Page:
Report: “After the Dust Settles: Seeking Acknowledgement and Justice”

How was the 2015 bombing on Hawija experienced and interpreted on social media? And, what questions does this incident raise more broadly about remote warfare, both for the civilians in whose name airstrikes are performed and for those on the receiving end? A team of students from Utrecht University collaborated with the Intimacies of Remote Warfare programme (UU) and PAX to research how the Hawija bombing has been discussed online, from the morning after up until 6 years later. The findings are now available in the research report After the Dust Settles: Seeking Acknowledgement and Justice”.

Hawija. The name of the town continues to cause controversy in Dutch public debates. On June 3, 2015, Dutch F-16s bombed an IS ammunition factory in Hawija, Iraq, as part of the fight against IS by the International Coalition for Operation Inherent Resolve. The airstrike had immense consequences: over 18.000 kilograms of munition detonated, causing an estimated minimum of 70 civilian deaths, hundreds more injured, and the destruction of 400 to 500 buildings.

The lingering effects of the bombing on the people of Hawija, as well as the Dutch government’s politics of denial, secrecy, and ignorance vis-a-vis these victims, are being studied by different organisations, from PAX and affiliated organization Al-Ghad League for Women and Child Care, to Airwars and the Intimacies of Remote Warfare at Utrecht University. To contribute to the body of knowledge being created on the aftermath of the event and the experiences of the victims, an interdisciplinary team of conflict studies students from Utrecht University teamed up in a Community Engaged Learning (CEL) project led by dr. Lauren Gould to research how this event was interpreted on social media. How did people trie to make sense of this disruptive and harmful event by sharing their different ideas about the identity of the perpetrator, the victims, and the reason for the bombing on social media? What are the narratives and images that circulate about this event on social media, and which broader themes can be discerned from the various posts?

To investigate these questions, the CEL-team undertook an open-source social media research resulting in the collection of almost 400 Tweets, Facebook posts, Instagram posts, and Youtube videos. These stories, discussions, and images allowed for a comprehensive analysis of the ways in which social media users who closely identify with Iraq and Hawija interpret the bombing.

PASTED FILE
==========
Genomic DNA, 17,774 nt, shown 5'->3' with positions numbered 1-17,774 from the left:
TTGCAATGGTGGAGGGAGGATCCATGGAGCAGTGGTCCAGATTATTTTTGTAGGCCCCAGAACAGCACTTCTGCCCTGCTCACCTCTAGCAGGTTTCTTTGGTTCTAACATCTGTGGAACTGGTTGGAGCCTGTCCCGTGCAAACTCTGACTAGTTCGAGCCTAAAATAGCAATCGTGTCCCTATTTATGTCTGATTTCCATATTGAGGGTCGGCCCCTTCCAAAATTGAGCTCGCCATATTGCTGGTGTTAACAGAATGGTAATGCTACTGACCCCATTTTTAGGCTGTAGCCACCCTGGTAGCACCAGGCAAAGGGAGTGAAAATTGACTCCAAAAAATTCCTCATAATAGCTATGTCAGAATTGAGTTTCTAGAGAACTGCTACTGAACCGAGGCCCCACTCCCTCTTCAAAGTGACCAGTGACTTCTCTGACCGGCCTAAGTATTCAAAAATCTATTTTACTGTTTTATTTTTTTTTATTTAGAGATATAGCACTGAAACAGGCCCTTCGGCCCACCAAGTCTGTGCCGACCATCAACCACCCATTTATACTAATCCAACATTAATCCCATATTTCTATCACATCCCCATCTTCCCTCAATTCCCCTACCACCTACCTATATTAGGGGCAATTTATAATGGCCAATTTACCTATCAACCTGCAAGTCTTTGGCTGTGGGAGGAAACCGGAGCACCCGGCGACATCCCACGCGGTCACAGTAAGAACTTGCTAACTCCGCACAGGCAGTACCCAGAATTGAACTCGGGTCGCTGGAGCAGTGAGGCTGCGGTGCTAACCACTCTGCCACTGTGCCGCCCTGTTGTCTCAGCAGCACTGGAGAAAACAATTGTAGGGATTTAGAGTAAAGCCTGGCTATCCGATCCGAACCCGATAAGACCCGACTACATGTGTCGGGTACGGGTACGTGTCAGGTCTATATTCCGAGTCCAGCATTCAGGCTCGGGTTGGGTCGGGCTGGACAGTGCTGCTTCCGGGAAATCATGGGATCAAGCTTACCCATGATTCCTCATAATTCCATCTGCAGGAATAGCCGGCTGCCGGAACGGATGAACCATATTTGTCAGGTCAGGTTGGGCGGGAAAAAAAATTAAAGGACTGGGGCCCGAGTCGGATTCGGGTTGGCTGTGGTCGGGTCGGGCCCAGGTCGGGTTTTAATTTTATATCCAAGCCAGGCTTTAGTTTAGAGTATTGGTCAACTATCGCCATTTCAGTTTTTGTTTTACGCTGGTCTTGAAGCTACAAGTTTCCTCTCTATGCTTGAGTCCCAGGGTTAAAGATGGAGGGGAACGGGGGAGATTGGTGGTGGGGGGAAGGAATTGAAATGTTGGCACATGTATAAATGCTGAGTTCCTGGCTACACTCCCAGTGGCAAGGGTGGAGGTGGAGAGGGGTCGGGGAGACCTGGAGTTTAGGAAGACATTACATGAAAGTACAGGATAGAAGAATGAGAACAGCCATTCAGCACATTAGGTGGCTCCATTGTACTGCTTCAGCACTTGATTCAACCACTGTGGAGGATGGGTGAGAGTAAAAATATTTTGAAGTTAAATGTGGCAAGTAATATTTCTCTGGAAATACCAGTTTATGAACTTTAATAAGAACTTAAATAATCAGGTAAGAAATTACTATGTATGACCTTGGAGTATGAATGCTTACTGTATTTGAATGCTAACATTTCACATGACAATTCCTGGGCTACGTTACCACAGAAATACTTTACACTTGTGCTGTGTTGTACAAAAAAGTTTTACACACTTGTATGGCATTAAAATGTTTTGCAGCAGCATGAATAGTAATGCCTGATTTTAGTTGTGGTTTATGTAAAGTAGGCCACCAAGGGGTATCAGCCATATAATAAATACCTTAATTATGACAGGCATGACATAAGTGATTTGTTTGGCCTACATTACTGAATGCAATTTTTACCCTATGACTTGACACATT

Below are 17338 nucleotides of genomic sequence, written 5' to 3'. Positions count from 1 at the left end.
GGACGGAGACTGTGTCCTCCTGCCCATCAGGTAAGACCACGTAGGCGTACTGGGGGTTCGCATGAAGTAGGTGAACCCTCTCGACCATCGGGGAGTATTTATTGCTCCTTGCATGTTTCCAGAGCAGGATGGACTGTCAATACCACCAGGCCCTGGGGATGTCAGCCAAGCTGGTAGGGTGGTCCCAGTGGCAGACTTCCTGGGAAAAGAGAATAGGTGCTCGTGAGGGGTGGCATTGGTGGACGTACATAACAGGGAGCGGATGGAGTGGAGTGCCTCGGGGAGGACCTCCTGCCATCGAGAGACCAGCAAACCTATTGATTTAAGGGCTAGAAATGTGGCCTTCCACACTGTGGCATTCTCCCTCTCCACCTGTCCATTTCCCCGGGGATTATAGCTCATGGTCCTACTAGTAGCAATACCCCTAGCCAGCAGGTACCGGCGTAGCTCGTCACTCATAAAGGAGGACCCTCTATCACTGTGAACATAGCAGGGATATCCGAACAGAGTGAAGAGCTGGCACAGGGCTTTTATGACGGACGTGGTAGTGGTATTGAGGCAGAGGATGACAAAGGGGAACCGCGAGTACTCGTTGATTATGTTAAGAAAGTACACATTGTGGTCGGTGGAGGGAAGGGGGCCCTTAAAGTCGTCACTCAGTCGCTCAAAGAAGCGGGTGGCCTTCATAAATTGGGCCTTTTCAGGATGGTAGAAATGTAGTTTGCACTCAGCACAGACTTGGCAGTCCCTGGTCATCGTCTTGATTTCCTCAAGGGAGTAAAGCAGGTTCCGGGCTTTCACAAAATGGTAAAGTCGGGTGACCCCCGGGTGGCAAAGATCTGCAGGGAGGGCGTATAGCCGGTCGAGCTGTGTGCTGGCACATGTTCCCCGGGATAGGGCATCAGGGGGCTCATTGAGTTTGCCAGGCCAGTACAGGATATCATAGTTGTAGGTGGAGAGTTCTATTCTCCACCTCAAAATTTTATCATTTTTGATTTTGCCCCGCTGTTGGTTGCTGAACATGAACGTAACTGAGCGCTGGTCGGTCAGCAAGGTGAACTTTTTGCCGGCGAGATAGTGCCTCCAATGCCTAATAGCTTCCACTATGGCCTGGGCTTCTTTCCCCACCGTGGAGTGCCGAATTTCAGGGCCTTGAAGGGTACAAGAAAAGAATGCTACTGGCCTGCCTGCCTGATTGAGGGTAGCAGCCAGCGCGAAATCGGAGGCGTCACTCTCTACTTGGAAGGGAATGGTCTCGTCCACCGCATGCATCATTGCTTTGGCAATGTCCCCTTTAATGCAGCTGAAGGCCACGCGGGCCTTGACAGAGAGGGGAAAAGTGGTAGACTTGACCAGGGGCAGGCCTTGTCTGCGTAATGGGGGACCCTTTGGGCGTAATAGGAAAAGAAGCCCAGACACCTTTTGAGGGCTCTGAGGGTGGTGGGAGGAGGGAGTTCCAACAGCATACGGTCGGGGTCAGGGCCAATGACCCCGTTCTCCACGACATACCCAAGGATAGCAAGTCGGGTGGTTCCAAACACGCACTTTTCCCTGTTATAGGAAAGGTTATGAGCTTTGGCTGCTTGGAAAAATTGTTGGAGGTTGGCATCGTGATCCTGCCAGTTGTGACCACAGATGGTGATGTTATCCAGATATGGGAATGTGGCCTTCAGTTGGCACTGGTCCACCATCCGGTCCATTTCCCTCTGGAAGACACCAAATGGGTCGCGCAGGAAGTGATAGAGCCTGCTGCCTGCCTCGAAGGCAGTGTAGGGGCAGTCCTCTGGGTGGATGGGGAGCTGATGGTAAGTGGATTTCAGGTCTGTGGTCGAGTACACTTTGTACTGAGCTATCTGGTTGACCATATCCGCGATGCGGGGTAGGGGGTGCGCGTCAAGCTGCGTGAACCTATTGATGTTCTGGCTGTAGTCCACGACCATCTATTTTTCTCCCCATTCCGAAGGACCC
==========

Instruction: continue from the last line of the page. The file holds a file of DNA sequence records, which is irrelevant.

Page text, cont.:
What becomes clear is that the day after, people were already searching for the truth regarding the cause of the bombing. What happened and who did it? Various images show the large scale and severity of the destruction, as well as the civilian harm effects. Speculations about the identity of the perpetrator and number of casualties greatly varied with no conclusive answers.

When in 2019, journalists from NOS and NRC revealed the Netherlands carried out the attack, social media was once again full of discussion about Hawija. Feelings of grief, pain, and anger were writ large in the online posts in this period, which mainly focused on the (mis)management of the incident by the Netherlands. Especially the five years of denial and secrecy and continued lack of acknowledgement of the civilian identity of the victims by the Dutch government, are highly resented. Social media users demand acknowledgement and compensation for the victims. Moreover, it is mentioned that the former Dutch Minister of Defence, who oversaw the attack and denied its consequences, should step down from her current position as Special Representative of the Secretary-General of the United Nations Assistance Mission for Iraq. On a broader level, the CEL-team found that many Arabic-speaking users felt angry and dehumanized by the bombing and lack of recognition, because in their reasoning, their lives are treated as less valuable than Western lives. As one Tweet illustrates: “Iraqi blood is cheaper than oil”.

In this day and age, social media becomes an increasingly important source of data to research how people give meaning to and discuss the details of violent events. What these online posts ultimately tell us is that public acknowledgement of the civilian harm done is essential in seeking truth and justice, for the people who feel affected by this event. Our research contributes to shedding light on these strikes that are too often veiled in secrecy by the perpetrating governments.

At the PAX Protection of Civilians conference (2021) the CEL group presented their report to the mayor of Hawija.

For a more detailed and illustrated analysis, download the full report here: